I teach technology. Specifically, how to understand and use the latest tools our industry provides to tell stories with media. However, from time to time I wonder whether this deep focus on tech is the best use of my time and whether I should be doing something different.
It is in the midst of these periodic musings that this blog was written.
I was wandering in a bookshop the other day when, amidst a pile of old books, I discovered an especially thick one with a photo of a gorgeous house on the cover. Removing it from the pile and opening the book, I saw it contained the blueprints to build the house shown on the cover. All the plans I needed to build the perfect house were contained in that book.
Except the instructions alone were not enough, because I didn’t have the technical understanding of how to read those blueprints and apply the tools to create that house.
This set me to thinking. It is axiomatic in our industry that story is paramount. But, a story without the craft knowledge to support it is like a blueprint without a builder – an unrealizable dream.
Listening to Alan Edward Bell (editor: “Water For Elephants” and “The Amazing Spider-man”) speak at a recent user group meeting drove this home. He talked about how he and his team spent time “shaping the story” from the materials that were shot on set. Yet, in almost the same breath he spoke about how his knowledge of his editing system and his ability to use it to create effects allowed him to test ideas and craft the story until everyone was happy with it.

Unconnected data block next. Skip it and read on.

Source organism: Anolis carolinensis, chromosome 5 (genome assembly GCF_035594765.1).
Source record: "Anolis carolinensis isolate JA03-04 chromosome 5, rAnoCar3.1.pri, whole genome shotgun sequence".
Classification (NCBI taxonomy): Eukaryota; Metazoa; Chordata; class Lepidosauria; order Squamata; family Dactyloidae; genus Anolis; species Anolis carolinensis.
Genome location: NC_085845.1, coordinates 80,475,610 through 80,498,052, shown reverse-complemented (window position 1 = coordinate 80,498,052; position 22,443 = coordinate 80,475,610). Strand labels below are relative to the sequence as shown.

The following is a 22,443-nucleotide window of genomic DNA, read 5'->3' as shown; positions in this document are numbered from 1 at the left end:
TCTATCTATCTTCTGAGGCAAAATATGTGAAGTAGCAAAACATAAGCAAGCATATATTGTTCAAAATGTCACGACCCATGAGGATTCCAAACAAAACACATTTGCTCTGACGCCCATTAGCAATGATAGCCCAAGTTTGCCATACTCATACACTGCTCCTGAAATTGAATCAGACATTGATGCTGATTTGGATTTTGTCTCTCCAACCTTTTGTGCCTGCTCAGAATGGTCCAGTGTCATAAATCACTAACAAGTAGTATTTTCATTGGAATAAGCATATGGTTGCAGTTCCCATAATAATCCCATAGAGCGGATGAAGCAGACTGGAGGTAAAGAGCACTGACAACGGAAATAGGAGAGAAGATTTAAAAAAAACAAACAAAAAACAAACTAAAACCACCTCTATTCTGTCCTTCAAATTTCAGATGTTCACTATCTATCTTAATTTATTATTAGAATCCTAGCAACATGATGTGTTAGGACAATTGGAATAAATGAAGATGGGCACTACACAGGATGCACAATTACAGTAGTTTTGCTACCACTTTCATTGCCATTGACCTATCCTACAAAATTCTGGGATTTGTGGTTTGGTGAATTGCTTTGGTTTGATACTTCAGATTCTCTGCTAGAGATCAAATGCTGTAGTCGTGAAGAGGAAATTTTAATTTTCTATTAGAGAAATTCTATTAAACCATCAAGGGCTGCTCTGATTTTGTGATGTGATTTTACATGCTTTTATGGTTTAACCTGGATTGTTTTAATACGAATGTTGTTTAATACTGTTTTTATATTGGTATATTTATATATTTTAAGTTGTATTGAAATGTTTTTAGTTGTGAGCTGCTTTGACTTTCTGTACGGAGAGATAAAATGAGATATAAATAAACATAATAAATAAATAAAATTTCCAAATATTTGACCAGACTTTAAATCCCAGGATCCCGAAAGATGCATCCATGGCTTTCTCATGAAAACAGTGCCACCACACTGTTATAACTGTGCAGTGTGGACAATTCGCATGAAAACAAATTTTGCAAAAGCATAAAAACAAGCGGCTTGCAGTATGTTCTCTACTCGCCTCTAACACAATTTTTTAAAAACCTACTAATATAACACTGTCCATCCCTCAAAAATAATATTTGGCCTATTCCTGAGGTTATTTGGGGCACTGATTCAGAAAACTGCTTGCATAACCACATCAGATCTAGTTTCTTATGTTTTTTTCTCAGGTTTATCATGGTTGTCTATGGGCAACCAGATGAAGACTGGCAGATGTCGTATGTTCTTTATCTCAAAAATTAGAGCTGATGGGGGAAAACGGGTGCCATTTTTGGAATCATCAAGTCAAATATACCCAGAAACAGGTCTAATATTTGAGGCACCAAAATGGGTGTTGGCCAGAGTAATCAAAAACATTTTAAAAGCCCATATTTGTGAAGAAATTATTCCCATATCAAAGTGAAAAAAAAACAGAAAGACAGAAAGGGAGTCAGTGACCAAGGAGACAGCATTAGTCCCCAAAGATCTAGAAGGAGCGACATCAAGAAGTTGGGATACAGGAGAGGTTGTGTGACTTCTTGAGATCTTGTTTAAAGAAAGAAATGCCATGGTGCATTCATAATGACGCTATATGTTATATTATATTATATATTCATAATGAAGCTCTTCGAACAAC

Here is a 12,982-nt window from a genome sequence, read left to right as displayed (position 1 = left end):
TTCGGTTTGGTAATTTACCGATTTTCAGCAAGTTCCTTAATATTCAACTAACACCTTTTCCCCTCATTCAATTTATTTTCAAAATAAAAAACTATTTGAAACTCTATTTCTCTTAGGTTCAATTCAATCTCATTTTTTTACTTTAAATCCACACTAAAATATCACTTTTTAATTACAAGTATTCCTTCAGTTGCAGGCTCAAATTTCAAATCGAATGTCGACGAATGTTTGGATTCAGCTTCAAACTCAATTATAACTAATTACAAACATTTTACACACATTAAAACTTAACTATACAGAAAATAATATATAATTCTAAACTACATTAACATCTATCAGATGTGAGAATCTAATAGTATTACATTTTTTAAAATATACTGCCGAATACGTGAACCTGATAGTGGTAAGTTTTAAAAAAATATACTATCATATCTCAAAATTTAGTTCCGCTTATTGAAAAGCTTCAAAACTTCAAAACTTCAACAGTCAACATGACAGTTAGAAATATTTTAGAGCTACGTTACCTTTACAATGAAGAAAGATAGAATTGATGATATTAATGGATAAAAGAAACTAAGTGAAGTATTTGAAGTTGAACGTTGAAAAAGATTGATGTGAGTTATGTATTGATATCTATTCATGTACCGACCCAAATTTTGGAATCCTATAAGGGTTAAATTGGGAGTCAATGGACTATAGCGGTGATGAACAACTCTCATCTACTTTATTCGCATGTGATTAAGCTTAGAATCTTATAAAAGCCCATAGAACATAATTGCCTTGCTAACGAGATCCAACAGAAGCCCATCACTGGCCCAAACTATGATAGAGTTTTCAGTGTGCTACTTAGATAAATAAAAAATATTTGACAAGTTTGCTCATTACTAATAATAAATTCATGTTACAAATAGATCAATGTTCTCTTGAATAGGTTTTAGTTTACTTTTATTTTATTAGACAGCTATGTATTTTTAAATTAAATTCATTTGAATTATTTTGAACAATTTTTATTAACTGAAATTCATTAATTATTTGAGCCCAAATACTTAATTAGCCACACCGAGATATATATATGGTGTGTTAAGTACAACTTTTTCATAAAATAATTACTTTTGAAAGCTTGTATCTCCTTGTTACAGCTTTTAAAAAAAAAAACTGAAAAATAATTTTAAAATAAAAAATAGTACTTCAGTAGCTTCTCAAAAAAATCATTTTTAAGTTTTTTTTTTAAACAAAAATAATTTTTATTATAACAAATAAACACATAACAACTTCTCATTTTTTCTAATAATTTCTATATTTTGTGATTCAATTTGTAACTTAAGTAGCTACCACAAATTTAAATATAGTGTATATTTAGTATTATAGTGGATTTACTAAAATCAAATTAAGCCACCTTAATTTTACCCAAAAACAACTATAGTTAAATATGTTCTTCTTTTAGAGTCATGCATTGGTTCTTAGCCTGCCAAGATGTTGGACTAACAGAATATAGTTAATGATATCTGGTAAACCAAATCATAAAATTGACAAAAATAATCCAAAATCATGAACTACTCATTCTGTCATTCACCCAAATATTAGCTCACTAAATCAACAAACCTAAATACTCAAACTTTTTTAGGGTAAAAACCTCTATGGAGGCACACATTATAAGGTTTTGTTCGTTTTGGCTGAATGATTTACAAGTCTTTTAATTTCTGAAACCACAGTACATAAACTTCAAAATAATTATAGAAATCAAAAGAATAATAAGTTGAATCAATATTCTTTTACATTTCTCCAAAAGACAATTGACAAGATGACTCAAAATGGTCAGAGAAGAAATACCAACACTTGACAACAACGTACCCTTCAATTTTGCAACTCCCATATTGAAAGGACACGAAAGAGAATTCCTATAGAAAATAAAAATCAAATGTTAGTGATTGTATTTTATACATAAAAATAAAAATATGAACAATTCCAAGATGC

I like that phrase “craft the story.” It implies a marriage between technical skills and story-telling skills. As I was reflecting on this further I realized that it takes three elements to create a film: story, craft, and resources.
Story is the creative compelling idea – expressed in characters, situation, or plot – that underlies the entire production. It is exactly like the blueprint of a house.
Craft are all the technical skills that are necessary to tell that story in an effective manner. In the example of our blueprint, to construct the house we need the technical skills of carpentry, plumbing, wiring, painting… all the myriad crafts that go into building a house.
Sometimes, the person writing the story has all those skills; sometimes, but rarely. In most cases, you need to assemble a team. Which brings me to the third point.
Resources are what you need to attract and maintain the team necessary to create the story. Traditionally, we think of resources as money. But resources are far more than that. They could also be donated time. Donated equipment. Time off from work. Access to specialized equipment, personnel, or facilities.
Resources create the bridge between a great story and the craft skills necessary to bring it to life. Many young filmmakers create teams of talented people who donate their time in return for the fun and challenge of working on a project. This donated time and enthusiasm is just as important a resource as a financial backer writing a check.
Finding the right story is the start. But the hard part is taking that blueprint and turning it into a finished production. A three-legged stool requires all legs to be equal. Valuing one leg more than the other two makes the stool useless.
Story – Craft – Resources. You need all three — either contained in a single talented individual, or created out of collaboration. Equally necessary – equally valuable.
As always, let me know what you think.
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